Iran & Turkey Agree To Uranium Swap In Nuclear Deal

Huffington Post

TEHRAN, Iran — Iran agreed Monday to a key big power demand, saying it was ready to ship much of its low-enriched uranium abroad – but immediately rolled out a new obstacle to compromise on its nuclear program by insisting it would continue enriching to higher levels.

Tehran's decision to agree to export a large amount of its low-enriched uranium to Turkey after refusing to let it leave the country for more than half a year appeared to be an attempt to stave off a new set of looming U.N. sanctions – a doubtful endeavor, judging by initial reactions from Western nations spearheading attempts to deal with Iran's nuclear defiance.

Britain's government said it was awaiting confirmation of the reports on Iran's deal, reached together with Turkey and Brazil, but insisted it remains committed to new sanctions against Tehran.

"Our position on Iran is unchanged at the present time," Steve Field, Prime Minister David Cameron's spokesman, told reporters. "Iran has an obligation to reassure the international community, and until it does so, we will continue to work with our international partners on a sanctions resolution in the United Nations Security Council."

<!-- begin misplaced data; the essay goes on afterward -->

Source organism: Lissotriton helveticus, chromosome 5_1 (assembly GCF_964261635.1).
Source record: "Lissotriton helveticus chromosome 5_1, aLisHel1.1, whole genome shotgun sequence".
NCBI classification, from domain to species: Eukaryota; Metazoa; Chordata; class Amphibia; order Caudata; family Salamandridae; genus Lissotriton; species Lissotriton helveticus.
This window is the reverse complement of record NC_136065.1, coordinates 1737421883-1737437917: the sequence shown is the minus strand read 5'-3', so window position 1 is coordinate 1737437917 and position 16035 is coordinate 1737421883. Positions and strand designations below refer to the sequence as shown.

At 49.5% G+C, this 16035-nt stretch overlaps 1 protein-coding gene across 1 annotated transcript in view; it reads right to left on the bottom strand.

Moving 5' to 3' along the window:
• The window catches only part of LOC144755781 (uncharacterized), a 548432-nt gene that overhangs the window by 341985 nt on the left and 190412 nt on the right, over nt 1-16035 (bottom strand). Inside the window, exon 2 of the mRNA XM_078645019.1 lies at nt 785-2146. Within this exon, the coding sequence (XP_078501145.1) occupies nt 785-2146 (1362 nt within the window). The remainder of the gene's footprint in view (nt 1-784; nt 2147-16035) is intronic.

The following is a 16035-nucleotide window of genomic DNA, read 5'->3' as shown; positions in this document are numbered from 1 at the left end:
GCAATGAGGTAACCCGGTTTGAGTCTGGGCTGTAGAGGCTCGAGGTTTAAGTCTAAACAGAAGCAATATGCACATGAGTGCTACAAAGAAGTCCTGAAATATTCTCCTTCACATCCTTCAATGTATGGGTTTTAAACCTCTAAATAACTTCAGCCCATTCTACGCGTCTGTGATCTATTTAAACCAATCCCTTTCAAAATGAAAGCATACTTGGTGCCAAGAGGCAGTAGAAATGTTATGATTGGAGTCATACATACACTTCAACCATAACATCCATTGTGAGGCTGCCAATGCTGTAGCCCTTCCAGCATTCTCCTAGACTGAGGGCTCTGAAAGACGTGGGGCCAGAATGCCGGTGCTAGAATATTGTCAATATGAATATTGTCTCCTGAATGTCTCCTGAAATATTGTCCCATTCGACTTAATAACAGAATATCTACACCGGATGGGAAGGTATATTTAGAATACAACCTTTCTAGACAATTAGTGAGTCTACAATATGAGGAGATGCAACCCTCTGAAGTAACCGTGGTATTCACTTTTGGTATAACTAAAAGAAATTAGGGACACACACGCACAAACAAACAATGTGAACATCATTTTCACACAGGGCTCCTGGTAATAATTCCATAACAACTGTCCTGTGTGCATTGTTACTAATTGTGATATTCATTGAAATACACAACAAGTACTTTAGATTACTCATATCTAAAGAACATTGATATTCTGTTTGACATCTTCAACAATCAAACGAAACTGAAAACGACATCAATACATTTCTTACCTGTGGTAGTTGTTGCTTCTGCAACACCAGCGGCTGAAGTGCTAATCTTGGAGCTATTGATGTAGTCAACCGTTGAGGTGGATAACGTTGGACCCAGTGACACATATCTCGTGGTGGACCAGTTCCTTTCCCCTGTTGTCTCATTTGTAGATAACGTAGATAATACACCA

In Washington, a U.S official also suggested that Iran's move was too little, too late.

Iran "will still have to take additional steps to assure the international community of its peaceful intentions, including complying with five UN Security Council resolutions it is currently violating," he said, asking for anonymity because he was not authorized to comment publicly. "Its failure to take those steps ... is the reason we have been working with our ... partners on a sanctions resolution in the Security Council.

"Until Iran takes concrete actions to meet its obligations, that work will continue."

German government spokesman Christoph Steegmans noted that the question remains whether Iran suspends enrichment of nuclear material at home, apparently alluding to Tehran's decision to continue higher enrichment activities.

Despite such Western reaction, Iran's move might give it a diplomatic victory by weakening growing resolve by Russia and China to support a fourth set of Security Council sanctions. Moscow and Beijing were responsible for watering down the language of previous anti-Iran sanctions but in recent months appeared to swing behind the U.S., Britain and France – the three other veto-wielding Security Council members – in their push for new U.N. penalties. ... 78220.html